A graphic simulation shows the orbiter and returner combination of China's Chang'e 5 probe after its separation from the ascender. [Photo/China National Space Administration/Handout via Xinhua]
China plans to carry out around 60 space launch missions this year, according to the country's major space contractors.
China Aerospace Science and Technology Corp, the nation's leading space contractor, has arranged more than 50 launches for 2023, said its annual work report.
The report, which was read by Zhang Zhongyang, general manager of the State-owned conglomerate, at the company's annual research and production work conference in Beijing on Tuesday, said that the planned spaceflights include manned and robotic missions to the newly assembled Tiangong space station and the maiden flight of the Long March 6C carrier rocket.
Most of the launches will be made by the company's Long March carrier rocket family while the rest will be conducted by the Smart Dragon series.
In addition to the rocket launches, the company will also continue with the research and development of the Tianwen 2 asteroid probe and the Chang'e 7 lunar probe, according to the report.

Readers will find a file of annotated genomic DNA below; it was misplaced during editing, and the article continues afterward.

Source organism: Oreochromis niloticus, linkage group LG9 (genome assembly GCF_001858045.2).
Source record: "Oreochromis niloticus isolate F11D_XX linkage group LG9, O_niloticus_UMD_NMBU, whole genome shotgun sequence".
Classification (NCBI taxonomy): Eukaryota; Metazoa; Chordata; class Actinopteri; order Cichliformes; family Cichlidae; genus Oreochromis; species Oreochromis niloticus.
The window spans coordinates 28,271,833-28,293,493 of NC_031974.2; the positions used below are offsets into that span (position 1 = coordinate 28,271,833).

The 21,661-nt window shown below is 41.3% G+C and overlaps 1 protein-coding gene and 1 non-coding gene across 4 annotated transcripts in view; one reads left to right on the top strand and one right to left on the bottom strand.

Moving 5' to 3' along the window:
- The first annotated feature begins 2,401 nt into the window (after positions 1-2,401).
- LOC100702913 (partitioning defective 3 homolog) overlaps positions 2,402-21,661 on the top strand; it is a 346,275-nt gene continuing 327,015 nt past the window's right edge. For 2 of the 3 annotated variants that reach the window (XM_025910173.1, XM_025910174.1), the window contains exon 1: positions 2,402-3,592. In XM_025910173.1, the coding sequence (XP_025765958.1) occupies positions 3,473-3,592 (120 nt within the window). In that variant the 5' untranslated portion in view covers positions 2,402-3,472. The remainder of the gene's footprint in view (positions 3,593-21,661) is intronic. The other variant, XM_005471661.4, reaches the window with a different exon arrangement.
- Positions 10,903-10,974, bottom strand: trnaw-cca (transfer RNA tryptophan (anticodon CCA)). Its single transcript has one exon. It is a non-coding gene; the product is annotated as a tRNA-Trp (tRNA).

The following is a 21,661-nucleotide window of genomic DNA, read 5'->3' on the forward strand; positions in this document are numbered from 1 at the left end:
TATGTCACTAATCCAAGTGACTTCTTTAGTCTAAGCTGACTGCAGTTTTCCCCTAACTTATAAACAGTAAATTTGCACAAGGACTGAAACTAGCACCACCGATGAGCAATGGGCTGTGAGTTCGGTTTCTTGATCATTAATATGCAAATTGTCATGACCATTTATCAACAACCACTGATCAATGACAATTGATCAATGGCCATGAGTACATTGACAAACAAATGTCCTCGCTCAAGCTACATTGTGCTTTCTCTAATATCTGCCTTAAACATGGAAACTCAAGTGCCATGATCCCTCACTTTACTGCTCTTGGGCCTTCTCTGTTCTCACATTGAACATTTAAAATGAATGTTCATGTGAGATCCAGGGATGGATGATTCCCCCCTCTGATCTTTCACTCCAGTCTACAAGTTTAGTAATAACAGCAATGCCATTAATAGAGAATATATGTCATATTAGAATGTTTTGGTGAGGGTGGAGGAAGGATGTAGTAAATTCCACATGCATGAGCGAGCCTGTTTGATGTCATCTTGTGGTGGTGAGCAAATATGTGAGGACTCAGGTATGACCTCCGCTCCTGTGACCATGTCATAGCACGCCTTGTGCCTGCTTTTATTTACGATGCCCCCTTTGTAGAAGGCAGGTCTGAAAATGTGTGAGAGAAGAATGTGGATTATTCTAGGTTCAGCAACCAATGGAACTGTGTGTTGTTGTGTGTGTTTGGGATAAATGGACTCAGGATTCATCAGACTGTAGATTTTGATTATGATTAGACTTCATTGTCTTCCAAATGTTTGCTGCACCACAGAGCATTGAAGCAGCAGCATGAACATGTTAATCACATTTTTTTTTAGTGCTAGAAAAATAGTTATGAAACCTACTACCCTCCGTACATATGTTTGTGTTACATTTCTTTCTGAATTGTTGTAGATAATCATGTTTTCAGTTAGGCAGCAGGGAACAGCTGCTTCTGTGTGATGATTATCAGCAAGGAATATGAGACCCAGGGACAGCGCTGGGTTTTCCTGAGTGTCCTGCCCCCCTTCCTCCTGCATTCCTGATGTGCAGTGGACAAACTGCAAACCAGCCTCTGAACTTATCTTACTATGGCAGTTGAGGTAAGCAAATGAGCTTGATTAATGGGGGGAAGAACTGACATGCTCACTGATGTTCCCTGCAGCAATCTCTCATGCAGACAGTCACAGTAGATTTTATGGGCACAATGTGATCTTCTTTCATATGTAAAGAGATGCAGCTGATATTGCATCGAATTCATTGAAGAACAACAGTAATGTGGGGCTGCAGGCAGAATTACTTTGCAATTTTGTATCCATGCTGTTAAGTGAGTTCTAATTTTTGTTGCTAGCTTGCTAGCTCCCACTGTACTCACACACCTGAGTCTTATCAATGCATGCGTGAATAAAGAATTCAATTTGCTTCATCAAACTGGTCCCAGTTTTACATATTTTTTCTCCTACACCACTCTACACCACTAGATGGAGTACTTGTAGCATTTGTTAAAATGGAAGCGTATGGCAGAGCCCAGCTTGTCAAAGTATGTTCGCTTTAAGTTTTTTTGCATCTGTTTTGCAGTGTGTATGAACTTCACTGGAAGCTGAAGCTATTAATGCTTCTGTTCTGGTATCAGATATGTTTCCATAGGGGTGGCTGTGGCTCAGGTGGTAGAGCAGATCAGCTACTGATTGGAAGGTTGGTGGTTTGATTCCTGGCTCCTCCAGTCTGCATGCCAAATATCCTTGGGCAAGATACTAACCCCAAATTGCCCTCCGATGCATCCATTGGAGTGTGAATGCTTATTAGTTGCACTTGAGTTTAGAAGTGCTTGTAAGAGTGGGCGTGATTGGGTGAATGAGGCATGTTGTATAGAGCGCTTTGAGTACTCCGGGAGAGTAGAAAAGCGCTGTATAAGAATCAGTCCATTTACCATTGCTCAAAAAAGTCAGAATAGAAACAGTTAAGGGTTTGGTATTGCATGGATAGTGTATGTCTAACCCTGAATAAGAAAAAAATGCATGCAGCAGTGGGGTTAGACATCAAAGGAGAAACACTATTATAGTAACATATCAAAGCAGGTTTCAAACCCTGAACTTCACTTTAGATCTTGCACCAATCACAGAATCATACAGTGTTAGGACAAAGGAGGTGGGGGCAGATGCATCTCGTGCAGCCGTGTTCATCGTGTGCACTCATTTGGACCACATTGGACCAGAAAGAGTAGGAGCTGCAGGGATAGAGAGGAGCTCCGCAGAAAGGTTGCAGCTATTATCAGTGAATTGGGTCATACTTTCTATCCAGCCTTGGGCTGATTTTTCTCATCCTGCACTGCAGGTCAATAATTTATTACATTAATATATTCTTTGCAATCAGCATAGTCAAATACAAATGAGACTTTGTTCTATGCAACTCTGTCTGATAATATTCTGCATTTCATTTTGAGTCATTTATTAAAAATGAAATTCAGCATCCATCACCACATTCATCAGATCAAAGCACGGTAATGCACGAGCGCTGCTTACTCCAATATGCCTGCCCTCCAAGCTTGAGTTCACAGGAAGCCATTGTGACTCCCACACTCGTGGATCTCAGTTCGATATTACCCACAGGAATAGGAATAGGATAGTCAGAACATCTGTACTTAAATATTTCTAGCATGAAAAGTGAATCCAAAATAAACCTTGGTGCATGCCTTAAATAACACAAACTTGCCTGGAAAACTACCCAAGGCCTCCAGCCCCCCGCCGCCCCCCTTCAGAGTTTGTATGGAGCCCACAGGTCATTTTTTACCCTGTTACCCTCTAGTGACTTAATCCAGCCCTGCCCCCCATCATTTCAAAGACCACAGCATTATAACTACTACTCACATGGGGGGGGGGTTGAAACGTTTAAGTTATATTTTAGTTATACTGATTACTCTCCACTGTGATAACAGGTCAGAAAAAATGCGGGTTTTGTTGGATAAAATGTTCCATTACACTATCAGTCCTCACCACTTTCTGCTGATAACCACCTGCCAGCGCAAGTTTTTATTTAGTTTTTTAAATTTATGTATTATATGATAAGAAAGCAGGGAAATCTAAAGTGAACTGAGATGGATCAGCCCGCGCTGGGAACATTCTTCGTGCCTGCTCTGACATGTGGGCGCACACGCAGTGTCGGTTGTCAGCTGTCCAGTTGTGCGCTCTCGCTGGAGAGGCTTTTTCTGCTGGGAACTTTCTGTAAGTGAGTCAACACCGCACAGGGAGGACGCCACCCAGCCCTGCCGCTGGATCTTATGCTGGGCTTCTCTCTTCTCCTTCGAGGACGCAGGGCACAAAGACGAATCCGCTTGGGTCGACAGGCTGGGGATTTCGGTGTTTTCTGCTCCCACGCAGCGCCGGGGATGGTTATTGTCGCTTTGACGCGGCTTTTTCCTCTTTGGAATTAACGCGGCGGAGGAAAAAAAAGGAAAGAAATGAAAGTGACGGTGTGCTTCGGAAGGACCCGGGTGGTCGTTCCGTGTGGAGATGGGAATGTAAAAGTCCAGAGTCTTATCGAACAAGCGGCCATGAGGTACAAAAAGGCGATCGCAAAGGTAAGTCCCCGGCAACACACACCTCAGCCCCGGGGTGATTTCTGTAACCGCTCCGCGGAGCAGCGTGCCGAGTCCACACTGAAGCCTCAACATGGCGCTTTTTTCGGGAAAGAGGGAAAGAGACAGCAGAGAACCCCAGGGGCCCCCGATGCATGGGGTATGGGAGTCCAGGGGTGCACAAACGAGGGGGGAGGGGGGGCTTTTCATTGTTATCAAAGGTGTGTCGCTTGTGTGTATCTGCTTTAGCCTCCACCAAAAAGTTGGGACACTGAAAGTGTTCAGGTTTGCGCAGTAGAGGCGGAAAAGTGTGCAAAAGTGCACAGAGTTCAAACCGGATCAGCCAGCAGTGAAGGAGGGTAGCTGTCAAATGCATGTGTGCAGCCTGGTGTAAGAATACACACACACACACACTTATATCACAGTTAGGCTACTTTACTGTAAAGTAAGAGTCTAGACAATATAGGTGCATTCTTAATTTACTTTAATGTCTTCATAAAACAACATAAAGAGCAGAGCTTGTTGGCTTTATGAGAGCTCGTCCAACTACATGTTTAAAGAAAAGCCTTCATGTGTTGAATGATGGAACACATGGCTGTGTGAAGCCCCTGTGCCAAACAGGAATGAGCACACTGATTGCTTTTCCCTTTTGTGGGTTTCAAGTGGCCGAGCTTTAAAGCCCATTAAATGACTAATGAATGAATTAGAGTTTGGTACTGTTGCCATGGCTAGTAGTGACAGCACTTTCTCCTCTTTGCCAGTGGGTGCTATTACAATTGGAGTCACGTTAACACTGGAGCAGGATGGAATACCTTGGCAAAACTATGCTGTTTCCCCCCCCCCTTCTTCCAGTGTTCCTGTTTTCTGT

The Tianwen 2 mission is scheduled to be launched around 2025 and will deploy a probe on a selected asteroid to collect samples and bring them back.
The Chang'e 7 mission is set to land a sophisticated spacecraft stack on the moon's south pole around 2026 to find traces of water, investigate the environment and weather there, and survey its landform.
Another State-owned space enterprise, China Aerospace Science and Industry Corp, plans to launch about 10 flights using its Kuaizhou 1A and Kuaizhou 11 solid-propellant rockets.
If the plan becomes reality, 2023 will become the busiest year for the Kuaizhou family, said sources with the company.
China conducted 64 rocket liftoffs in 2022, creating a new national record in terms of annual launch numbers.
During the launches last year, 53 were made by Long March-series rockets, the Shanghai Academy of Spaceflight Technology carried out 30, while 23 were performed by the China Academy of Launch Vehicle Technology. Both are subsidiaries of China Aerospace Science and Technology Corp.
The Kuaizhou fleet carried out five flights including the first successful mission of the Kuaizhou 11 model.
Meanwhile, CAS Space, a Beijing-based rocket company owned by the Chinese Academy of Sciences, performed the successful debut flight of its ZK 1A rocket in July. The model is now the country's largest and most powerful solid-propellant rocket.
In addition, three private Chinese rocket companies made four launches with their own rocket models last year and two of them failed due to technical malfunctions.